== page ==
Few cultural fields, if any, have increased their popularity as much as sports in recent years. Equally, few such fields face as uncertain a future. The short- and medium-term effects of the COVID-19 pandemic are a big challenge for sport, at least for the kind of sport that has been promoted thus far by the international governing bodies of sport.
It is true that the practice of sport has become a healthy lifestyle model. It is true as well that sport is a powerful educational tool and an excellent means of integration of socially vulnerable groups. But it is also true that many of these virtues have developed, deliberately or otherwise, under the umbrella of elite sport commercialisation. It is now a product marketed on a global scale, employing a business model of sport that may become unsustainable in the coming years, just as it is in these COVID-19 days.
The budgets of billions handled by leading sport governing bodies: IOC $ 5.7 billion; FIFA $ 6.4 billions; NBA $ 8.7 billion, just to offer a few examples, help us depict the scope of the problem. Almost two thirds of the income of these organisations comes from broadcasting rights of major sporting events.
The business model of sport is under pressure
This model of sport is currently offside. Obviously, without sports events there is nothing to broadcast; nothing to sell and no income; no funds to transfer from international to national federations, neither to solidarity nor social responsibility programmes. Disagreements on these issues have already arisen within the IOC and FIFA, and they will soon do so in other international sport organisations.
While the present is depressing, the future is worrying. There are no major sporting events on the horizon in the short term. Without profits, businesses usually go bankrupt.
Consequently, leading sports governing bodies and all industries that trade with sports events need to adapt quickly to a post-pandemic scenario. It will not be easy but for elite sport money means life.
Perhaps we will see a half-way product between live sports and e-sports which already generate huge profits and attract investments from international sports governing bodies. TV channels and betting agencies that are desperate for content might be ready to accept this in the near future.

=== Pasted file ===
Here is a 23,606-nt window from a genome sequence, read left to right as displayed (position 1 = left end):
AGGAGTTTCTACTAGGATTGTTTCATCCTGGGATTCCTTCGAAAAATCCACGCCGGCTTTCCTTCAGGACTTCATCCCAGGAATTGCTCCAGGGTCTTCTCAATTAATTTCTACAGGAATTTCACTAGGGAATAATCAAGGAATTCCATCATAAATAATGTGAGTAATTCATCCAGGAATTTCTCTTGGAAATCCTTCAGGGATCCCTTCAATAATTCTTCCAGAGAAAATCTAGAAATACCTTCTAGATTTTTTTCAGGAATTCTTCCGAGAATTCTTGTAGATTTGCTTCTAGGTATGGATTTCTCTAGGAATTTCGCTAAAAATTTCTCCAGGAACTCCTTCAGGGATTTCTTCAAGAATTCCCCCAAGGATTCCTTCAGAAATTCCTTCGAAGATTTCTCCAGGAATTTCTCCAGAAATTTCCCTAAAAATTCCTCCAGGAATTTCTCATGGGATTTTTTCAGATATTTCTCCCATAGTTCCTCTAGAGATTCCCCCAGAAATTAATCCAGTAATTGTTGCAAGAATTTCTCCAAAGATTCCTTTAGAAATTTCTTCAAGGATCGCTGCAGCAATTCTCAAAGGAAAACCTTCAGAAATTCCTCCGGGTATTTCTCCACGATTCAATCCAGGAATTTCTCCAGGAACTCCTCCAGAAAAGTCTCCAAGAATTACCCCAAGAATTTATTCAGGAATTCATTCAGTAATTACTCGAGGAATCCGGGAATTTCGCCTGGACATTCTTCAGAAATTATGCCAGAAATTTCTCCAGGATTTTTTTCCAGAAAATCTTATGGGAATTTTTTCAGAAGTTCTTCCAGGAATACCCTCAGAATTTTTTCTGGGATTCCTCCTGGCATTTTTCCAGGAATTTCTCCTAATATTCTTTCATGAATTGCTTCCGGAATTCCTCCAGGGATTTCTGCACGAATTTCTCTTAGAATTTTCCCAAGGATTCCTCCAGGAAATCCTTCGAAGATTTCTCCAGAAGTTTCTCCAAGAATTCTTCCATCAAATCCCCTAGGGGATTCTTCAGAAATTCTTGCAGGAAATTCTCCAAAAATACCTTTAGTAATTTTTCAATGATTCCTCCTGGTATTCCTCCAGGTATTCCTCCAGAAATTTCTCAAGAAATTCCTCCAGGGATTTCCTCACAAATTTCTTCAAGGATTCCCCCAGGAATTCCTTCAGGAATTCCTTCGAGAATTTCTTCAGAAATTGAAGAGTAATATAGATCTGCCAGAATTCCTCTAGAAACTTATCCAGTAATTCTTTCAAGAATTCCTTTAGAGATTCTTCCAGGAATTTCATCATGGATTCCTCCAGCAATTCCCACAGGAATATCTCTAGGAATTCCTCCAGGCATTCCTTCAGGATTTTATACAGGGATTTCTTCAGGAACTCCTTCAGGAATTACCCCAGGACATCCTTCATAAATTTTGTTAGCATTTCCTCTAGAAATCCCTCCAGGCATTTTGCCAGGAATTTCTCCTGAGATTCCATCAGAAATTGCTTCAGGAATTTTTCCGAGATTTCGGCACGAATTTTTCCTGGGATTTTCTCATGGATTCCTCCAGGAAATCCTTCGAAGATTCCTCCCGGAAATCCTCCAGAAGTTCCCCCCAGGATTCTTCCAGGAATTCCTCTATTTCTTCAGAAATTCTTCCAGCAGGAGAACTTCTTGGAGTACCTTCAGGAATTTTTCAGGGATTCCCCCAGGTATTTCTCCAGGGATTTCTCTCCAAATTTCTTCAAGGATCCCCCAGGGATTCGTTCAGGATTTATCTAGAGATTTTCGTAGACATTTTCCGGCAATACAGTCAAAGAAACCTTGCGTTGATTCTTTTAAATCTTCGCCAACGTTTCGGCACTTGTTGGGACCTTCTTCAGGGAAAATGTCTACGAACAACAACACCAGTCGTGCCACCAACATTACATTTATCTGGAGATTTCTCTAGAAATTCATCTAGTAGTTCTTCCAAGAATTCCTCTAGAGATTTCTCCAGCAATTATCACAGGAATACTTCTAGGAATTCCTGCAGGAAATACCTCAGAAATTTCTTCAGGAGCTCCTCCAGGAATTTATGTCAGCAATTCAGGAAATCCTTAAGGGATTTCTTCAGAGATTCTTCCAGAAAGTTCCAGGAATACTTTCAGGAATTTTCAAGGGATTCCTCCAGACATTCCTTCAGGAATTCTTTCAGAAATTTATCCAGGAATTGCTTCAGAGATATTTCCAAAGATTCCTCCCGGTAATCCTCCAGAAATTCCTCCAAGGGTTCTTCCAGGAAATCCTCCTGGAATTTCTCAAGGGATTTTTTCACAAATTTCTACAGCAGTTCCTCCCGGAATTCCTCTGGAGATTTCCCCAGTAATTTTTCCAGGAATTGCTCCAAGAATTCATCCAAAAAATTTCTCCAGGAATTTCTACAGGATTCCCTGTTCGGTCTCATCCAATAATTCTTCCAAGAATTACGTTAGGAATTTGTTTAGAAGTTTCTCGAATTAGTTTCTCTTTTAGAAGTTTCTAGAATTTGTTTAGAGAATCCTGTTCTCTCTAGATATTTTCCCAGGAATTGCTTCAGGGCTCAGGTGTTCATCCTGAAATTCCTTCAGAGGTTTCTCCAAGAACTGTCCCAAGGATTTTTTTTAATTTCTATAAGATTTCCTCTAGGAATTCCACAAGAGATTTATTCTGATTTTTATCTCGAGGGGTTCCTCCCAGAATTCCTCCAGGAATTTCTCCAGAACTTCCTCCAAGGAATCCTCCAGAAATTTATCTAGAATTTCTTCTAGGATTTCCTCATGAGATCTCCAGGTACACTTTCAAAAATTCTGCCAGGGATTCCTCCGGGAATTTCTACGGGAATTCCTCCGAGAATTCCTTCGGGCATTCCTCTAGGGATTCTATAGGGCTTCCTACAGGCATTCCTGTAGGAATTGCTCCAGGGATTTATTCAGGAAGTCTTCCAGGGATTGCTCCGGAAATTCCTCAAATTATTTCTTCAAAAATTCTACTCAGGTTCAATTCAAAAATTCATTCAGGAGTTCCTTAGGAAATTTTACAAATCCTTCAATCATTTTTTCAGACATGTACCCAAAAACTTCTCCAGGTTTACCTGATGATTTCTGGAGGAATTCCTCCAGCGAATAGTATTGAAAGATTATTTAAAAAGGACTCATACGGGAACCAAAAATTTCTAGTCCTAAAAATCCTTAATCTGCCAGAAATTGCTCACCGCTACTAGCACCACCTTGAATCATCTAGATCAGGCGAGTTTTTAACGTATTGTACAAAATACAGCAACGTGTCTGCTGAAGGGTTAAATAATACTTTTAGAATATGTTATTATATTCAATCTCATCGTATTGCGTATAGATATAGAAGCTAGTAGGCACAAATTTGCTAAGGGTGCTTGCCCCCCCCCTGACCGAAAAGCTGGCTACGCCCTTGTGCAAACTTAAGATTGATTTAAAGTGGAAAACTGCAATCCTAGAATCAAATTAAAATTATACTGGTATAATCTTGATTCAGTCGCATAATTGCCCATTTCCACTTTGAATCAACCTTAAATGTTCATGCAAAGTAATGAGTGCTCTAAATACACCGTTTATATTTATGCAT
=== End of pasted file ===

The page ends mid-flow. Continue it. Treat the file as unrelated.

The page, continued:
But let us be realistic. Public support is the most precious muscle in sport. Like musical concerts and theatre plays, sport is unthinkable without an audience. The complete silence and standing ovations are indelible parts of a sports show. And the show is precisely what is sold and what makes sport attractive for global consumption. Nothing else matters: the solitude, the strenuous efforts, the injuries, (both physical and psychological), all these burdens carried by the athletes are secondary in the media-money driven model.
The costs of the corona crisis to athletes
This panorama has perverse effects. The postponement of sporting events has already ruined the effort and enthusiasm of a large number of athletes. Most of these people, unknown young people who have given the best of their lives to a practice that is demanding way beyond health concerns, are largely ignored. They cannot give up part of their salary because the whole salary barely covers living costs. Unlike the famous stars, these athletes are not in the headlines of sport media, but they appear every day on social media giving advice to people, helping us to keep fit and preserve our mental health doing sport at home during this never-ending quarantine.
But even for those who are part of the sports elite, the postponement of major sporting events will have undesirable effects. It requires new personal sacrifices. And as if that was not enough, the expected concentration of competitions in the near future is incompatible with the physical and psychological training that top-level sports performance requires. Not to mention that some of their most basic rights as athletes are affected here. Above anything else, athletes are human beings, and as such they should be respected.
The effects of this pandemic will be long-lasting and currently unforseeable. Perhaps it is time to rethink the sports model we want for the future. An unsustainable model from the economic, ethical and environmental point of view, or a humane model, respectful of gender diversity, diversity of capacities and opinions. A more democratic model in sports management and sports practice. In short, a world of sport committed to the values of effort, social responsibility and universal ethical principles as stated in the Olympic Charter. Gold is up for grabs, the challenge is priceless.